Rolf Harris named in sex abuse investigation

For several months rumours have been circulating about the identity of an ‘82-year old Australian entertainer, who lives in Berkshire, UK’, who has been questioned by police over sexual offences dating back decades. On Friday, Britain’s The Sun newspaper put an end to speculation by naming television favourite Rolf Harris as the man being questioned as part of Operation Yewtree.

Operation Yewtree was instigated after an ITV documentary aired claims that Sir Jimmy Savile, a popular television and radio presenter in the UK, had sexually abused countless youngsters over a period of 54 years. Savile, who died in 2011, never faced the claims personally, but several other well-known personalities were identified as being responsible for sexual offences. Of the 11 men questioned since October 2012, Rolf Harris, plus one other, are the only personalities believed to have been unnamed, until now.

First questioned under caution in November 2012, for offences not directly related to Jimmy Savile, the popular Aussie was again arrested and questioned last month. Although he vehemently denies all claims, the exact nature of which have not been released, it has been reported that Mr Harris left his family home in Berkshire and moved into a London flat to spare his family public scrutiny.

Police have not named or confirmed that Rolf Harris has been questioned and will not do so unless he is charged. He has been released on bail until May while further inquires take place.

Although an Aussie by birth and growing up in Wembley Park, a suburb of Perth, Harris has spent most of his life in the UK. Achieving television stardom in the 50s, Harris went on to marry his wife, Welsh-born artist Alwen Hughes and settled in Britain. Perhaps the highlight of his career was being chosen to paint a portrait of the Queen on her 80th birthday.

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Opinion: Trial by media

Since Scotland Yard’s Operation Yewtree began investigating claims of sexual offences in October last year, 11 men have been questioned, yet only two escaped being publicly named, until now. Each nugget of information released about the latest personality to be taken in by police led to a flurry of activity on social media as the guessing games began, only for British newspapers to end the speculation by eventually publishing the name. Yet, for some reason, when it came to Rolf Harris, there was a certain reticence to put his name in ink.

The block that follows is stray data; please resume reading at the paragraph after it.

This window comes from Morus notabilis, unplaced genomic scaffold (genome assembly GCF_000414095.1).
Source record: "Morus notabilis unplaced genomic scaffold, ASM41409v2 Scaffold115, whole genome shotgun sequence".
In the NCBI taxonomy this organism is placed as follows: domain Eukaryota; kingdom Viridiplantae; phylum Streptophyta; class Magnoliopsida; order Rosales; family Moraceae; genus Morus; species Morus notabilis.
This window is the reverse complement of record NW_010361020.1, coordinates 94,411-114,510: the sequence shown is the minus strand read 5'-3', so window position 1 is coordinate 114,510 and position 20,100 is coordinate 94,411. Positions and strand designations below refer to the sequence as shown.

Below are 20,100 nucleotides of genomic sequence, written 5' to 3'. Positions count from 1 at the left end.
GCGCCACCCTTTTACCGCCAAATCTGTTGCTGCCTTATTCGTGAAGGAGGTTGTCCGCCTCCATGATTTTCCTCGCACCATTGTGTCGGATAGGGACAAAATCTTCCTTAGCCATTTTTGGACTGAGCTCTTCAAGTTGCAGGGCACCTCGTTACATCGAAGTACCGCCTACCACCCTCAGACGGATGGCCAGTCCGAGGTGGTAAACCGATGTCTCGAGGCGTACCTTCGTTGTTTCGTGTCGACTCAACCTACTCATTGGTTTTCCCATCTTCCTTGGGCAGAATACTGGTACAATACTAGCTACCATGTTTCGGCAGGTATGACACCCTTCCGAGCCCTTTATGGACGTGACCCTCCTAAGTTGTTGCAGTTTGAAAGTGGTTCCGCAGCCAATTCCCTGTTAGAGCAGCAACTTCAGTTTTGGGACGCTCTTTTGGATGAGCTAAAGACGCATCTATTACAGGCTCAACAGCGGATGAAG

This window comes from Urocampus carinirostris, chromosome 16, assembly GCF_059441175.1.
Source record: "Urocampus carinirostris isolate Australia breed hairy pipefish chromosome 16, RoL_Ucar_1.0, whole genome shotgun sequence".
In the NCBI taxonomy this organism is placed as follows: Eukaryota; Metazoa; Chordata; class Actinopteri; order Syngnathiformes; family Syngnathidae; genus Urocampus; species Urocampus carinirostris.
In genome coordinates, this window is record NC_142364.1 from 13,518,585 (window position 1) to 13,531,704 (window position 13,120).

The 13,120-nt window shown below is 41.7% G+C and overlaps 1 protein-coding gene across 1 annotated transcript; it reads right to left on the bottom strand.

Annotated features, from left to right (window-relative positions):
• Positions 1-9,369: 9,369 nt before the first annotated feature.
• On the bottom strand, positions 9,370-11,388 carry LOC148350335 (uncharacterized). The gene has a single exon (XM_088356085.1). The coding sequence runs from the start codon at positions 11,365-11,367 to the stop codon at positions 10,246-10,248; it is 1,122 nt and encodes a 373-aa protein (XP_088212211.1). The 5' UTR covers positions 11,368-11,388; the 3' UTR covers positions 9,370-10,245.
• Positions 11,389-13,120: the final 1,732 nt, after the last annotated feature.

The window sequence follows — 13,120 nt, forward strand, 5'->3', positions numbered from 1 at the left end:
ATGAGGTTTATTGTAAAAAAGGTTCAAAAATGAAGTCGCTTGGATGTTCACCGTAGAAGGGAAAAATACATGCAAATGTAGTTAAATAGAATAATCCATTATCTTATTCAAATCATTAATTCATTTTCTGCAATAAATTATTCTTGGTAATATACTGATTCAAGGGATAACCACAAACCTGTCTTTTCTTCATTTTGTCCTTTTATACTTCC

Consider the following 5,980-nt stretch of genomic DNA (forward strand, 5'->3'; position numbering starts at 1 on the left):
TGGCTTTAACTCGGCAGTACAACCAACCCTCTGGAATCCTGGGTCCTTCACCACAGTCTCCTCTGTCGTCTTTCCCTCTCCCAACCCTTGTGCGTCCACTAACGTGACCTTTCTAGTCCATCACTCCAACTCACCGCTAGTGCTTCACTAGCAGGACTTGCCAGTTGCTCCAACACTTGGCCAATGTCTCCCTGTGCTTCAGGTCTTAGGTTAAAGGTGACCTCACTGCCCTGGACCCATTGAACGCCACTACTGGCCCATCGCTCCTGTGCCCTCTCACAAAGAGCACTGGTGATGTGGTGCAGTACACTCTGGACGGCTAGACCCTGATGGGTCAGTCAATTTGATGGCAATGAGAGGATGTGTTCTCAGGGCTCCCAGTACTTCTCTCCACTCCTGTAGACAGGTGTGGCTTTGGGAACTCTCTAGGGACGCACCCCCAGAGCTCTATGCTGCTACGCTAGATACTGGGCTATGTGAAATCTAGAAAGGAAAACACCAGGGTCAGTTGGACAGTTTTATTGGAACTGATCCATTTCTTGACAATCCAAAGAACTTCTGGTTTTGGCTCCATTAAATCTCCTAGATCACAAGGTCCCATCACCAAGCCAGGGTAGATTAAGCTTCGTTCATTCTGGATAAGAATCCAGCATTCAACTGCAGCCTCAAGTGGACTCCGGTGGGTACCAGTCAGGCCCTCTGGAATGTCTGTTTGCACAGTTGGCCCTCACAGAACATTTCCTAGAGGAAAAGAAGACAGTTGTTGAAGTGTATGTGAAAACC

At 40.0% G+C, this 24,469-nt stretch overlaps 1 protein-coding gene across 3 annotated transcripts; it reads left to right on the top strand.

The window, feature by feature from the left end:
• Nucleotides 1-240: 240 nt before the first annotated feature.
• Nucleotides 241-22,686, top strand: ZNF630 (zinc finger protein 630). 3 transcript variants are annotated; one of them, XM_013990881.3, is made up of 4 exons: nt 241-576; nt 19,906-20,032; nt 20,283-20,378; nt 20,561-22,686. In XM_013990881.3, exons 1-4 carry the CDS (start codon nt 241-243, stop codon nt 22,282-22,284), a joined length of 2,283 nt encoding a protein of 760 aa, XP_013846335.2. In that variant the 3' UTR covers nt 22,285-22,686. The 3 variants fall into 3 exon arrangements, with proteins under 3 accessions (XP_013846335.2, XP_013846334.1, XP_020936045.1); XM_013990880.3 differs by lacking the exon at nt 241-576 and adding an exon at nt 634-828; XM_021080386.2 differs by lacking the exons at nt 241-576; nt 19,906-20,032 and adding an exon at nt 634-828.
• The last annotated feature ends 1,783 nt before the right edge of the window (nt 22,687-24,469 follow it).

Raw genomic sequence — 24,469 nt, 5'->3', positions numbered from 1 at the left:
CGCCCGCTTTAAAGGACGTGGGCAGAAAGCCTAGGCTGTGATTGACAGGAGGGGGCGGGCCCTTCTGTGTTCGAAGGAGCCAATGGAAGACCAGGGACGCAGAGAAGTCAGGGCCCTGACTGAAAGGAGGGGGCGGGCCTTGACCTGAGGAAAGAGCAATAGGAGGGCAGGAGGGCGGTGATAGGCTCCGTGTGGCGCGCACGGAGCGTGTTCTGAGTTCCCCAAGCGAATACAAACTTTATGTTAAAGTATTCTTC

Perhaps it was the ‘threatening’ emails sent to the various media outlets from Mr Harris’ lawyers, the same firm which represents the Royal Family, which had the press running scared. Such emails apparently made it clear that, following the Levinson Inquiry into the conduct of the press, ‘the legal consequences of [naming their client] would not be lost on you’. Or perhaps it was because of the audacity of such emails that the editor of The Sun chose to do what no other newspaper had dared to do and indeed, name Mr Harris.

With so many people knowing the identity of the ’82-year old Australian entertainer’, and social media awash with his name, it was only a matter of time before Rolf Harris’ world came crashing down around him.

As no charges have been laid, it is not possible for anyone to judge whether Rolf Harris is guilty of the claims levied against him, but this won’t stop people from pronouncing him guilty. Even though I have never met Rolf Harris, I have been told stories of his alleged improper behaviour during appearances at university events in the UK. It seems it’s all too easy for rumours to spread, even to the opposite side of the world, with no regard for the truth.

I, like most of the newspaper-reading population, have no idea whether Rolf Harris is guilty or not and I believe that he should be afforded a fair trial. If, and only if, he is found guilty, he should accept the consequences he would then so rightly deserve. But it seems that social media and traditional media outlets believe they have the right to be judge and jury.

Sex sells and the more salacious the better. There appears to be more people ready to believe the worst, rather than consider that there is no case to answer. Regardless of whether Rolf Harris is found to be guilty of any wrongdoing, the spectre of the allegations will hang over him and his family forever.

Were the British media right to name Rolf Harris? Does everyone, even celebrities, have the right to privacy?

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